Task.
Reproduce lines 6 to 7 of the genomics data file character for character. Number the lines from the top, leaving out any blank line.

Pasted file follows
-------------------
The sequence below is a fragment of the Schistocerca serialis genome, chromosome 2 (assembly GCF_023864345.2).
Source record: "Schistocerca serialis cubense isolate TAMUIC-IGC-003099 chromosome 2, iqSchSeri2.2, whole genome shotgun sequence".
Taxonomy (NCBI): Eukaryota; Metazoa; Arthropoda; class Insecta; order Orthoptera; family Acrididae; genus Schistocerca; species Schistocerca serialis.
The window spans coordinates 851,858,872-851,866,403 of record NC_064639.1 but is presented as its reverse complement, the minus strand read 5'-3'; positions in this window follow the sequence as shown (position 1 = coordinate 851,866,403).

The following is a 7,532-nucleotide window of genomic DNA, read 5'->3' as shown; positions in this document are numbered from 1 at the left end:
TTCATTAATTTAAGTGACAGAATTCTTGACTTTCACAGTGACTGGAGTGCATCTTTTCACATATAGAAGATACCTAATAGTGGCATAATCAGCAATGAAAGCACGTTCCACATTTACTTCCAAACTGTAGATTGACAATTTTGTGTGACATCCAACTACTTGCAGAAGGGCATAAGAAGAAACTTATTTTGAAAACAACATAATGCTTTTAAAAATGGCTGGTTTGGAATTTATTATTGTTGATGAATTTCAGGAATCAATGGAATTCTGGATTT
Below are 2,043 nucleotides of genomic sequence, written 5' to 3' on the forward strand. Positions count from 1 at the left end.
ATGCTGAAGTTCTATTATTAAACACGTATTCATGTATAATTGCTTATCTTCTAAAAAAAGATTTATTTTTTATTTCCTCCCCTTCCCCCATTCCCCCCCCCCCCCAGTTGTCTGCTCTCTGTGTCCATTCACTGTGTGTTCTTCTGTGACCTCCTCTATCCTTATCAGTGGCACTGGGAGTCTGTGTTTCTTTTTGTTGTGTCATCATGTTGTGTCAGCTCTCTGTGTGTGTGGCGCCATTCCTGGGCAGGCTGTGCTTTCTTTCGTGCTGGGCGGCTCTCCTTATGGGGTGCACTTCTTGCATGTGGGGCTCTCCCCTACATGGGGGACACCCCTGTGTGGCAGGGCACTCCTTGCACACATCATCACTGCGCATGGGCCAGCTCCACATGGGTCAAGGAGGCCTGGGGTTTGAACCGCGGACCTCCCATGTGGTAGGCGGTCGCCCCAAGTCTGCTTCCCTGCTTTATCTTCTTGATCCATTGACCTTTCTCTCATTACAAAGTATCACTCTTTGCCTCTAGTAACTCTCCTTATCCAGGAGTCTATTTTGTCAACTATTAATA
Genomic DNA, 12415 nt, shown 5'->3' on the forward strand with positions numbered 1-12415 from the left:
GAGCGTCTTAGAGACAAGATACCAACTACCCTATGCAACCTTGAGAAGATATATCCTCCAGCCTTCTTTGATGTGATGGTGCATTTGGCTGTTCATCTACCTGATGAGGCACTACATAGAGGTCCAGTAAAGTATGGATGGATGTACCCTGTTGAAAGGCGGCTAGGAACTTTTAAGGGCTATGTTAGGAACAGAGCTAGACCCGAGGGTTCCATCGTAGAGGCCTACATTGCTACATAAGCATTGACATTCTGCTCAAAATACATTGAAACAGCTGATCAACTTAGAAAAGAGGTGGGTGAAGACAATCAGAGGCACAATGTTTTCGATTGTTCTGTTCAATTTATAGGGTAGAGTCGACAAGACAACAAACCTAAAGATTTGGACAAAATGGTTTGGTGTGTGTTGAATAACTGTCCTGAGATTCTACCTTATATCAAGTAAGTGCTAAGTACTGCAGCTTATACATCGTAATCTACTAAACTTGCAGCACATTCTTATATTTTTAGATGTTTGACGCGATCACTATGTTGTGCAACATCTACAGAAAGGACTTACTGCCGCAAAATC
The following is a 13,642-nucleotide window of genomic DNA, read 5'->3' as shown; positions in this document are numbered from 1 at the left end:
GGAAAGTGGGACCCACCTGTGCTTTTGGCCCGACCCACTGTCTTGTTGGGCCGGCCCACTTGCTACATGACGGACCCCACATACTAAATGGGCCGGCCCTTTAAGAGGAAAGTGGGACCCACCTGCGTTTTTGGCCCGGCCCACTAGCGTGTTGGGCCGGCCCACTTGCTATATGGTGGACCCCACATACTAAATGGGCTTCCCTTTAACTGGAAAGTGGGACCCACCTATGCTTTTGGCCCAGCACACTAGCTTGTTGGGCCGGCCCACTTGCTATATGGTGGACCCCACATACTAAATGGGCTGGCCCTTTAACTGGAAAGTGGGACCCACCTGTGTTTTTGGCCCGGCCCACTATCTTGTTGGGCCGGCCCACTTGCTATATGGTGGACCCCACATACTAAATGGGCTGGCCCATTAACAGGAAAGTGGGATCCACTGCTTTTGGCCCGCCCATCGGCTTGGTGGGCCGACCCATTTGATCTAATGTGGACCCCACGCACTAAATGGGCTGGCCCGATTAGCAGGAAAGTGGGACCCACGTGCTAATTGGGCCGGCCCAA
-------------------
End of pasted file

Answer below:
TTCATTAATTTAAGTGACAGAATTCTTGACTTTCACAGTGACTGGAGTGCATCTTTTCACATATAGAAGATACCTAATAGTGGCATAATCAGCAATGAAAGCACGTTCCACATTTACTTCCAAACTGTAGATTGACAATTTTGTGTGACATCCAACTACTTGCAGAAGGGCATAAGAAGAAACTTATTTTGAAAACAACATAATGCTTTTAAAAATGGCTGGTTTGGAATTTATTATTGTTGATGAATTTCAGGAATCAATGGAATTCTGGATTT
Below are 2,043 nucleotides of genomic sequence, written 5' to 3' on the forward strand. Positions count from 1 at the left end.